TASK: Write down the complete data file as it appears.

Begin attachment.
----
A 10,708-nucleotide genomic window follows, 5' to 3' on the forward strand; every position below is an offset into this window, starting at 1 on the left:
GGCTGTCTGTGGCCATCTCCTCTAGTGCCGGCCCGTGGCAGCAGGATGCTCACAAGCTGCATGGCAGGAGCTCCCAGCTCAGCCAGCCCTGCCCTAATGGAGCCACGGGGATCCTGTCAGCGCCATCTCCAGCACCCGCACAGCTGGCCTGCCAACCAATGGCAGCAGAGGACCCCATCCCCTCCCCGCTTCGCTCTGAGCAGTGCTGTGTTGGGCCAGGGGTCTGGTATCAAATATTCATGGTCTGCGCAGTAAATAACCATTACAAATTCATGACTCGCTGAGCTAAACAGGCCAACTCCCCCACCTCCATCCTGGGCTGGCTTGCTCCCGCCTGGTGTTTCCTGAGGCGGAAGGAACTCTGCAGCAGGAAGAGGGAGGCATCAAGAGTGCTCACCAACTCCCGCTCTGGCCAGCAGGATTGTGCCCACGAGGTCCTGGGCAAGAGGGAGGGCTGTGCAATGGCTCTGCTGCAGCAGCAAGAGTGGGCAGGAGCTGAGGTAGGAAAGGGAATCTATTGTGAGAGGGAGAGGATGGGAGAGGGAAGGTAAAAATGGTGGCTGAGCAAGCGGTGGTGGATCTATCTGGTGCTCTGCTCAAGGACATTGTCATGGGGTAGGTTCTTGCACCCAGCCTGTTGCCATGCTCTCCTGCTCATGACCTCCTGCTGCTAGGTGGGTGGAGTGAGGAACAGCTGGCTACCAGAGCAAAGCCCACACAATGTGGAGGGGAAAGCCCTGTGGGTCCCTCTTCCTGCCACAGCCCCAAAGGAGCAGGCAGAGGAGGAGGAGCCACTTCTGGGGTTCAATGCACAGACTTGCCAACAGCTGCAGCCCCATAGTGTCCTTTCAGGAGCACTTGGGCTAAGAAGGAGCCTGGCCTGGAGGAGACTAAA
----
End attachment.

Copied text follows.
A 10,708-nucleotide genomic window follows, 5' to 3' on the forward strand; every position below is an offset into this window, starting at 1 on the left:
GGCTGTCTGTGGCCATCTCCTCTAGTGCCGGCCCGTGGCAGCAGGATGCTCACAAGCTGCATGGCAGGAGCTCCCAGCTCAGCCAGCCCTGCCCTAATGGAGCCACGGGGATCCTGTCAGCGCCATCTCCAGCACCCGCACAGCTGGCCTGCCAACCAATGGCAGCAGAGGACCCCATCCCCTCCCCGCTTCGCTCTGAGCAGTGCTGTGTTGGGCCAGGGGTCTGGTATCAAATATTCATGGTCTGCGCAGTAAATAACCATTACAAATTCATGACTCGCTGAGCTAAACAGGCCAACTCCCCCACCTCCATCCTGGGCTGGCTTGCTCCCGCCTGGTGTTTCCTGAGGCGGAAGGAACTCTGCAGCAGGAAGAGGGAGGCATCAAGAGTGCTCACCAACTCCCGCTCTGGCCAGCAGGATTGTGCCCACGAGGTCCTGGGCAAGAGGGAGGGCTGTGCAATGGCTCTGCTGCAGCAGCAAGAGTGGGCAGGAGCTGAGGTAGGAAAGGGAATCTATTGTGAGAGGGAGAGGATGGGAGAGGGAAGGTAAAAATGGTGGCTGAGCAAGCGGTGGTGGATCTATCTGGTGCTCTGCTCAAGGACATTGTCATGGGGTAGGTTCTTGCACCCAGCCTGTTGCCATGCTCTCCTGCTCATGACCTCCTGCTGCTAGGTGGGTGGAGTGAGGAACAGCTGGCTACCAGAGCAAAGCCCACACAATGTGGAGGGGAAAGCCCTGTGGGTCCCTCTTCCTGCCACAGCCCCAAAGGAGCAGGCAGAGGAGGAGGAGCCACTTCTGGGGTTCAATGCACAGACTTGCCAACAGCTGCAGCCCCATAGTGTCCTTTCAGGAGCACTTGGGCTAAGAAGGAGCCTGGCCTGGAGGAGACTAAA